The voucher code affiliate story trundles on and a new chapter is underway. The old style devious, dodgy and underhand techniques of iframes and cookie stuffing have gone and now (just in time for the Christmas rush) every man and his dog can become a the owner of a voucher code site – “just like that” (say in the style of Tommy Cooper to add a bit of fun).
The reason for this is that various code and sites have materialised.
Leeky (of Pagerank10 fame) has launched iCodes. Dubbed the “discount codes network” it’s a “hosted website with access to all the voucher codes and merchants which can be activated at a click of a button” (Affiliates4U). You can have a subdomain version of the site for £49 a year or it’s £199 a year to use your own site name.
Affiliate Future have also launched a new tool for affiliates. The AF Voucher Framework is “a complete website, with all the standard features of a voucher site”. The idea is that affiliates use the framework and as time goes by adapt and improve the service and share code with others.
Another option is My Voucher Code Site. It’s described as “an online voucher/discount website solution” and “a turnkey product which requires no web development experience”. It costs £149 although the price jumps about more times than Gary Glitter looking for a non-UK airport (Affiliates4u).
One thing that is noticeable is that the two paid versions, created by affiliates, take up the “click to reveal & visit merchant” rather than “show code without clicking” option, which is offered by the affiliate network. That aside all offer a slightly easier way for you to set up your very own code site rather than take the develop your own CMS option.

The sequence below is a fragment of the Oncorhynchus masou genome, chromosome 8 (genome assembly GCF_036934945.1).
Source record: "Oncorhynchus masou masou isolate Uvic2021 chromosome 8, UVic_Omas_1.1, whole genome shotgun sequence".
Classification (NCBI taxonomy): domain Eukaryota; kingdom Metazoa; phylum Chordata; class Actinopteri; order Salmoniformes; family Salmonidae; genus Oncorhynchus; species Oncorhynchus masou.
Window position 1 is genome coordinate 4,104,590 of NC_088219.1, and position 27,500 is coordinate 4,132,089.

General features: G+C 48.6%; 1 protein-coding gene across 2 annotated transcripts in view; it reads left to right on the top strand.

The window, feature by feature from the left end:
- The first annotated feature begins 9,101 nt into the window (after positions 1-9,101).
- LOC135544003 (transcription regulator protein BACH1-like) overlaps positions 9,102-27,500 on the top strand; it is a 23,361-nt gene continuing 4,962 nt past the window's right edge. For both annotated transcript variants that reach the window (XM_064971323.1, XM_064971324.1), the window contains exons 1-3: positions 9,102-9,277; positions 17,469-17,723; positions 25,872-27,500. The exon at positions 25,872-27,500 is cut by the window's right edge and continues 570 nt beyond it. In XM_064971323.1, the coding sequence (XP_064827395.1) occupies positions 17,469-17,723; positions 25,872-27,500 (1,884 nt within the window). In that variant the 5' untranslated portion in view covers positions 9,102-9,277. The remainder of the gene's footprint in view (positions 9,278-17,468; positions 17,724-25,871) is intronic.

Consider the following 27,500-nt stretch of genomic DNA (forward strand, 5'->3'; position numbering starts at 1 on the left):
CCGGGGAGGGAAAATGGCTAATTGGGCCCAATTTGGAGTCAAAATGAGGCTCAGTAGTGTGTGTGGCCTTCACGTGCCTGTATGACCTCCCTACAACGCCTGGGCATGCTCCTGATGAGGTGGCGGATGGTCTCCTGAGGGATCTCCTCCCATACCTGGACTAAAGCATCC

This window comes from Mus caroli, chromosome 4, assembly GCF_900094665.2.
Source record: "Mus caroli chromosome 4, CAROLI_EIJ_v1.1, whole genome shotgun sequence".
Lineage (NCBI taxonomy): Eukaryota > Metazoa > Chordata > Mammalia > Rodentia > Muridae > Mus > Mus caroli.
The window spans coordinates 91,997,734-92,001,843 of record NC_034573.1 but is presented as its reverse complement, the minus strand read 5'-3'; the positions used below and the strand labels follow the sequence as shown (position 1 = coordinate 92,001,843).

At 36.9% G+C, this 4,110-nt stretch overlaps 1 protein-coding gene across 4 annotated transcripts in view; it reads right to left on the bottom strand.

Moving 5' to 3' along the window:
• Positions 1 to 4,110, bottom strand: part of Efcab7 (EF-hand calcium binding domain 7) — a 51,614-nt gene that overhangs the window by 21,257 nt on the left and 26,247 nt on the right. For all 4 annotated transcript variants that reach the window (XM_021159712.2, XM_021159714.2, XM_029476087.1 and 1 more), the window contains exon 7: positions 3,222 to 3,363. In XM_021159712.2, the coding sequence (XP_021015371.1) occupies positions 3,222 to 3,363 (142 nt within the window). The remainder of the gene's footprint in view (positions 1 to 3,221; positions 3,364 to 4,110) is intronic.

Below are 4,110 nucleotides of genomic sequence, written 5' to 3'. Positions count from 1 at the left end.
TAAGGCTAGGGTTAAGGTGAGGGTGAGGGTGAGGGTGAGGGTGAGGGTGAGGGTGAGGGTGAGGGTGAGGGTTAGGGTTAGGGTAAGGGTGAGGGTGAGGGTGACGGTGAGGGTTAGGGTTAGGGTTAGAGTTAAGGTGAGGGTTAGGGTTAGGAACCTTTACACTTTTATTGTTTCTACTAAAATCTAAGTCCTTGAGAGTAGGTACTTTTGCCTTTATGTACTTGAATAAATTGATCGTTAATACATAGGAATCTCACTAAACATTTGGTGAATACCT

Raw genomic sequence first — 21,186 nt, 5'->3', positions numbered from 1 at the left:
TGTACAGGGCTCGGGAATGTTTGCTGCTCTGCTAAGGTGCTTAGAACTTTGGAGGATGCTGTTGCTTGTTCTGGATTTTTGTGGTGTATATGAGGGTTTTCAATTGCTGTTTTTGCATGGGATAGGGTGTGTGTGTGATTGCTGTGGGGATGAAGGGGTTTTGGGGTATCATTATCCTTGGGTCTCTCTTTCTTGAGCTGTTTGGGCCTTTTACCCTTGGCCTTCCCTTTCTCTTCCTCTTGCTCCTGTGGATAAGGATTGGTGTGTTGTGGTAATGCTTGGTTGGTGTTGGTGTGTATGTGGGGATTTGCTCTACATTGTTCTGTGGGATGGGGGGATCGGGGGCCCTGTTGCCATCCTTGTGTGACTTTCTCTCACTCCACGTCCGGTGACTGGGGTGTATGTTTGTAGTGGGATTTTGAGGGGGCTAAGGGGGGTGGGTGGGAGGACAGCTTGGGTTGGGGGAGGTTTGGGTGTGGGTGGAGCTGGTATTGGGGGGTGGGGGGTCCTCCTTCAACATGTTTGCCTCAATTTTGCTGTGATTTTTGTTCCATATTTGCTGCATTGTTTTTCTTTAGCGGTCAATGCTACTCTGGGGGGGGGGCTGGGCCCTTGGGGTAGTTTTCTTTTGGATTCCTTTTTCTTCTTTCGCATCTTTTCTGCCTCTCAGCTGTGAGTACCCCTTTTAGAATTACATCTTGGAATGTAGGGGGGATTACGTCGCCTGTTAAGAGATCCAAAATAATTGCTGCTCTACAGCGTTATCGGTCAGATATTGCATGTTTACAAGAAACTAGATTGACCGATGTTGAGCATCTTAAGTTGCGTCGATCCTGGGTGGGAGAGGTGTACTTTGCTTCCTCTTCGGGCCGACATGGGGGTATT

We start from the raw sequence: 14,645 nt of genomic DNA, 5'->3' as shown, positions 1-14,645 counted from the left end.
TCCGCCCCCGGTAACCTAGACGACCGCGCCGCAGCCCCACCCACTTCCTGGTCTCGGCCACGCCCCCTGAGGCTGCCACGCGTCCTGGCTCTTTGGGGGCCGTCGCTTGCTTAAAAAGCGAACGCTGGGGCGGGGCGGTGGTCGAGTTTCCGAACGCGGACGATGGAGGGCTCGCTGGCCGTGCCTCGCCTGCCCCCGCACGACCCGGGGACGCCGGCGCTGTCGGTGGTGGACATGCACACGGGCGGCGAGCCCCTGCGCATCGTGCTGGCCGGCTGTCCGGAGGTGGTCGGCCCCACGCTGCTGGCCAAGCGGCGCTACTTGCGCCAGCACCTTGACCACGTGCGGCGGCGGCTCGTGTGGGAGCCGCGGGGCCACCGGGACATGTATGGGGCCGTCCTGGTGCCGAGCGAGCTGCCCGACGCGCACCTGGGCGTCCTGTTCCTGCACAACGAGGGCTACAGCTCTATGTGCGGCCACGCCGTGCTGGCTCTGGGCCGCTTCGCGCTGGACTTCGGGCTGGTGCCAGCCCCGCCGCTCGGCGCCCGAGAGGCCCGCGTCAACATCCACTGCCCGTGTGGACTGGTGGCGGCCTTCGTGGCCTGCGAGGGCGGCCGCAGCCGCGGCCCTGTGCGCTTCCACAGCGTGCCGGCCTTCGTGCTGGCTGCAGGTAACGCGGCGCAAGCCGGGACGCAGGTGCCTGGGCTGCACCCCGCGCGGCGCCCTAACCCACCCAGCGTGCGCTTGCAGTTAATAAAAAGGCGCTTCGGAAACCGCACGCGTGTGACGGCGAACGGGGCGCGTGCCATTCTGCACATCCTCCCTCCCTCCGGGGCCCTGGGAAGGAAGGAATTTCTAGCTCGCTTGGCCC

So all great stuff if you’re looking become a voucher code affiliate in an instant!
However, it’s worth mentioning that in some cases you’re going to have to pay a few quid, which isn’t too expensive, and in all cases you’re going to have to spend time doing some serious personalisation to your “instant” site.
Apparently Google doesn’t like too much duplicity and so sites that are for example powered by icodes perhaps need to make sure they don’t fall foul of too many “same content” issues! Of course, that’s not a big issue if you’re using your code site to drive traffic from an existing service rather than putting together a standalone brand.
However, duplicity may well be the least of your problems as a new discount code siteowner!
Kieron is a little bit upset with Pixmania! They have voucher codes that affiliates can use, but not if you are using them on a voucher code site directory. If you have content then you’re ok, but then that begs the question what happens if you have voucher codes within a content site?
It’s all very confusing although the easiest solution is don’t promote Pixmania!
The thing is as more and more affiliates start to promote voucher codes then more merchants are going to start assessing whether they’re adding value or not and how they work. I expect we’ll be seeing a lot more Pixmania style decisions landing in the affiliate mailbox!